CountryReaderread file get largest areaCountryget largest density get largest population

Country.html

CountryReader.html

ch12/r12

Student.htmlCourse.htmlReportCard.htmlGrade.html

ch12/r13

One would expect a VendingMachine, Product class and Coin class.

ch12/r14

Answers can vary, but a possible design could use an Employee class to keep track of hourly rates and hours worked as well as a Paycheck class that would use an Employee class to generate a paycheck.

ch12/r15

ch13

ch13/r01

Recursion solves a problem by using the solution to the same problem with simpler values.

Iteration uses some form of a loop (for loop, while loop) to solve a problem.

Infinite recursion occurs when the recursion never stops. A method calls itself over and over again and never reaches an end.

A recursive helper method is a recursive method that is called by another, usually non-recursive, method.

ch13/r02

If the array only has one element, return that element.

Otherwise, recursively find the smallest element of the array that is obtained by removing the last element. Then return the smaller of the last element and the value returned by that recursive call.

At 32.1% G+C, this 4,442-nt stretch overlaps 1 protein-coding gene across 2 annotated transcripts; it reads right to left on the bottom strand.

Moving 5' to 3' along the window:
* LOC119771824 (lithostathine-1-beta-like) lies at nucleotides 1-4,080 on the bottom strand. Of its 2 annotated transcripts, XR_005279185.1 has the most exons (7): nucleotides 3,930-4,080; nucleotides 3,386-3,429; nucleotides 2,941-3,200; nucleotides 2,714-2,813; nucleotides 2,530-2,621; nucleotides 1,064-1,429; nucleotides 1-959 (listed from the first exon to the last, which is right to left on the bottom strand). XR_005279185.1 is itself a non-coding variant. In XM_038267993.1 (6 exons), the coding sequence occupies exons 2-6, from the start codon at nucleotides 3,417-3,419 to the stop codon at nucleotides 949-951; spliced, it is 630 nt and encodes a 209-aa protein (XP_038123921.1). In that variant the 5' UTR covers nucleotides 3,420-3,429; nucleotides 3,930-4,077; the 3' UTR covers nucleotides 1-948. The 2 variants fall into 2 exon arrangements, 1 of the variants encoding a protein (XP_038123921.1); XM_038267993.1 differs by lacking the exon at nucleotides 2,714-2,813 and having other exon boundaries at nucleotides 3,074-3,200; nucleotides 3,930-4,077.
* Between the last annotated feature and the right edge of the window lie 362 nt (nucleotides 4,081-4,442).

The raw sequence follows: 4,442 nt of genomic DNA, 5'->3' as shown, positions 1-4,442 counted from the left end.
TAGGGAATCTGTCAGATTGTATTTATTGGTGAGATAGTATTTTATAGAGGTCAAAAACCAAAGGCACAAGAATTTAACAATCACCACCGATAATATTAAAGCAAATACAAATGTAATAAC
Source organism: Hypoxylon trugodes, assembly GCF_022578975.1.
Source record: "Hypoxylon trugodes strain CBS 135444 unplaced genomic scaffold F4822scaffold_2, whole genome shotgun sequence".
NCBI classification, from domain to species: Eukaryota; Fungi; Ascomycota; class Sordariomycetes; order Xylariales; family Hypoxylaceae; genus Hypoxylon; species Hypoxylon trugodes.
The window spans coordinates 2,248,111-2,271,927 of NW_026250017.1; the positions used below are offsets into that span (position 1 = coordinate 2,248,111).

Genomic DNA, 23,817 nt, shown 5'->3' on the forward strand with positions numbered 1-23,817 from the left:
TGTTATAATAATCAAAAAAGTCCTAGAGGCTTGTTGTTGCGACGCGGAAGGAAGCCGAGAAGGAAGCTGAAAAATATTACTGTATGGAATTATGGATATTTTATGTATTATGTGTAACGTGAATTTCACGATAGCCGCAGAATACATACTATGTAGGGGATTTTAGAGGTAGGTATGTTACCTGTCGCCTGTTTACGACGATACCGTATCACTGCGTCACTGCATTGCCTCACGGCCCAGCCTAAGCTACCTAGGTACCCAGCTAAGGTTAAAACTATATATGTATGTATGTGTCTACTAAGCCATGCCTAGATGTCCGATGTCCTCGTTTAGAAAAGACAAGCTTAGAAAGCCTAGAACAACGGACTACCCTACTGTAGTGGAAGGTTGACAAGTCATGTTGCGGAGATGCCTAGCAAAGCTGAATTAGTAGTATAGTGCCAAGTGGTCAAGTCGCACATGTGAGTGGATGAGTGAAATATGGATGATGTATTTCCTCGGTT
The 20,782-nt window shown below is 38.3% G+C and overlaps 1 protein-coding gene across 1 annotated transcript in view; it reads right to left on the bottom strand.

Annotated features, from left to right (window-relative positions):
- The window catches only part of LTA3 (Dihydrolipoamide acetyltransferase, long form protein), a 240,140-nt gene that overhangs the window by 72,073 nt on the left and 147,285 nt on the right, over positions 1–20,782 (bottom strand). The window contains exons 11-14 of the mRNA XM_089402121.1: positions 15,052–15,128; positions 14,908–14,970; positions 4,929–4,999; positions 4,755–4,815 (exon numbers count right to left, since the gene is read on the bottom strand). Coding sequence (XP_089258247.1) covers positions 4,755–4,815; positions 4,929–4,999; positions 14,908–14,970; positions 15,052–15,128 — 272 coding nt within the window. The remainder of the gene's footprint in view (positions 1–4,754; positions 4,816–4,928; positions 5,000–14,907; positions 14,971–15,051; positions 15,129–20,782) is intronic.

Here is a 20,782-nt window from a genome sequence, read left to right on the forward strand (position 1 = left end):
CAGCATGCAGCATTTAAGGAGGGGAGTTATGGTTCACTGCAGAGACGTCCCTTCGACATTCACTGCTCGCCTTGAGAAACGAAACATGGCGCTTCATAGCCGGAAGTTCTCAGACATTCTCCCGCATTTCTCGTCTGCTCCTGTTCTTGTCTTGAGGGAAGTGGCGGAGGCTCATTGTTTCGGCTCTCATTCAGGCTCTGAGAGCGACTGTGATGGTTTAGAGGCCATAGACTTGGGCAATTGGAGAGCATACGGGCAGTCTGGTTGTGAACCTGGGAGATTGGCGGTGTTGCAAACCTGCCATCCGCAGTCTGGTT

ch13/r03

(Similar to Quicksort)

Choose a random pivot element.

Partition the array into [sub-array1], [pivot], [sub-array2] where sub-array1 has elements less than pivot and sub-array2 has elements greater than pivot.

Check size of sub-array1.

If it is greater than k, then recurse with only sub-array1. If it is equal to k-1, then the pivot is the kth element. If it is less than k , then recurse with only sub-array2.

ch13/r04

If the array has no elements or only one element, you are done.

Otherwise, first find the smallest element in the array. After obtaining the smallest number, swap that number with the first element in the array and recursively sort the remaining numbers in the array.

ch13/r05

If the array only has one element, return that element.

Otherwise, recursively find the subarray that is obtained by removing the first element. Then return the mergesort of the first element and the value returned by that recursive call.

ch13/r06

x0 = 1

xn = x * xn-1

ch13/r07

x0 = 1

x2n + 1 = x * x2n, (odd case)

x2n = (xn)2, (even case)

The approach is significantly faster because it reduces the calls to "pow" to as little as 2 + log2n, when n is a power of 2.